Police probe nanny’s death after husband’s plea

Homicide detectives are assisting with a review of a Chinese national’s death more than a decade after she was found in the home where she was a live-in nanny.

Tian Shuqing was apparently found unconscious in the Sutherland Shire home of her employer at about 5pm on August 7, 2002.

But an ambulance was not called for more than four hours, while her employer and family tried to revive her. She was admitted to hospital after 10pm that night, and staff alerted police to the ”bilateral bruises on neck”. But it appears no investigation was carried out.

Earlier this year, lawyers for Tian’s husband, Han Chao, sent a brief of evidence to Police Minister Mike Gallacher, arguing ”the simplest of investigative procedures” was not followed at the time of her death. The material was forwarded to detectives for review.

”Parramatta Local Area Command is conducting additional inquiries into Tian Shuqing’s death and the Homicide Squad will provide assistance to the command,” a spokeswoman for Mr Gallacher said.

Solicitor Patrick Conaghan said Mr Han was pleased the case had been reopened.

Tian was working for a Chinese national (whom Fairfax Media has declined to name), his wife, his two children and his parents at the time of her death.

When she was admitted to hospital, Tian was noted to be suffering some serious bruising to her neck, which her employer told hospital workers had been caused by his mother ”squeezing the neck with her fingers to wake [her] up”.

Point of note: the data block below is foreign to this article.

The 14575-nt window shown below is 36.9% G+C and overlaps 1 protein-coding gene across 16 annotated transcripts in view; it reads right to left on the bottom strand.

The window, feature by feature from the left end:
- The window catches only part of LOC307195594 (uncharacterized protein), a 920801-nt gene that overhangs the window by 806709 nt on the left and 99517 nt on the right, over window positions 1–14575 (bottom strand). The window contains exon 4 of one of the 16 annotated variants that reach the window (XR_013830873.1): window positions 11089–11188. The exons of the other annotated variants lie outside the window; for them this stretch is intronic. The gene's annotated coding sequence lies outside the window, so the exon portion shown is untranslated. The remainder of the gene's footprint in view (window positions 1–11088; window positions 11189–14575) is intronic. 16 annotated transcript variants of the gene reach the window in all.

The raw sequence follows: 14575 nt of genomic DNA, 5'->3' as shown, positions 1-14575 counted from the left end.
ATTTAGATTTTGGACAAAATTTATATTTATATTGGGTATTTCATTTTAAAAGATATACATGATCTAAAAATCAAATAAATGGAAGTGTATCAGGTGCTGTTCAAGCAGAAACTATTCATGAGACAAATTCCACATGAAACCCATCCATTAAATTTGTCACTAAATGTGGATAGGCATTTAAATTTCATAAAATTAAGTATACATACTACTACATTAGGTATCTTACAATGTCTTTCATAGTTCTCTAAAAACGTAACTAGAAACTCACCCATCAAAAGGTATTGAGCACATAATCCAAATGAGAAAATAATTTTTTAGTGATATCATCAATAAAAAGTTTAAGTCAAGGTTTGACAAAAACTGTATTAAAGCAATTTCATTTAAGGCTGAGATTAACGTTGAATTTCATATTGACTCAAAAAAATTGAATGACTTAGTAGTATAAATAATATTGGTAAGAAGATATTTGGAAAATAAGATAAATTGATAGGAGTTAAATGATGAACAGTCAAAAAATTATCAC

Earlier this year, Mr Conaghan said in the months before her death, Tian made many complaints to her husband about physical and sexual harassment directed towards her by her employer’s father.

Mr Han’s visa had expired and he was back in China when he received news that his wife had been found unconscious. Medical records reveal the timeline and the admissions regarding her injuries, which prompted nursing staff to contact a social worker and police.

The registrar of the intensive care unit at Westmead Hospital contacted Parramatta police, who came the day after Tian’s admission. However, it appears Tian’s case was pursued no further, with notes recording Tian could be ”washed and linen changed … as police are not intending to have a criminal investigation into patient’s neck bruises [therefore] not for forensic [review]”.

Mr Conaghan, a former detective in the NSW Police Force, said the circumstances of Tian’s death should have raised questions.

”Who found her, and in what circumstances? Why she wasn’t taken to hospital for five hours? Why was the employer and his mother not questioned about the neck injuries? And, if it is to be accepted that the deceased was home alone from 9am to 5pm on the day she collapsed, why was that the case when she was supposed to be looking after the children? Where was the rest of the family – including [her employer’s] parents?”

Tian did not regain consciousness and died on August 16. A death certificate states she died of a brainstem infarction, a large subdural haemorrhage, an intracerebral haemorrhage and hypertension. But Mr Han said his wife never had hypertension, and he did not know how it came to be in her records.

The original release of this article first appeared on the website of Hangzhou Night Net.

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